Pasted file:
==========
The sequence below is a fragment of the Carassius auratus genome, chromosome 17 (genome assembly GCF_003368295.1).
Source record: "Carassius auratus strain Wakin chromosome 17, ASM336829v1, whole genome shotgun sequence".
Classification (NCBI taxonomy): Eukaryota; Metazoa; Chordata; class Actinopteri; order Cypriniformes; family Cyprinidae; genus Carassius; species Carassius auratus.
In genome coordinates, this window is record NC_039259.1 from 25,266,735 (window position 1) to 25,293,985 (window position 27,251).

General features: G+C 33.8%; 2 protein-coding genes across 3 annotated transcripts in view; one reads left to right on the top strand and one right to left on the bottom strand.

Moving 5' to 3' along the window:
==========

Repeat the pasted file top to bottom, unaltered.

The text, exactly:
The sequence below is a fragment of the Carassius auratus genome, chromosome 17 (genome assembly GCF_003368295.1).
Source record: "Carassius auratus strain Wakin chromosome 17, ASM336829v1, whole genome shotgun sequence".
Classification (NCBI taxonomy): Eukaryota; Metazoa; Chordata; class Actinopteri; order Cypriniformes; family Cyprinidae; genus Carassius; species Carassius auratus.
In genome coordinates, this window is record NC_039259.1 from 25,266,735 (window position 1) to 25,293,985 (window position 27,251).

General features: G+C 33.8%; 2 protein-coding genes across 3 annotated transcripts in view; one reads left to right on the top strand and one right to left on the bottom strand.

Moving 5' to 3' along the window: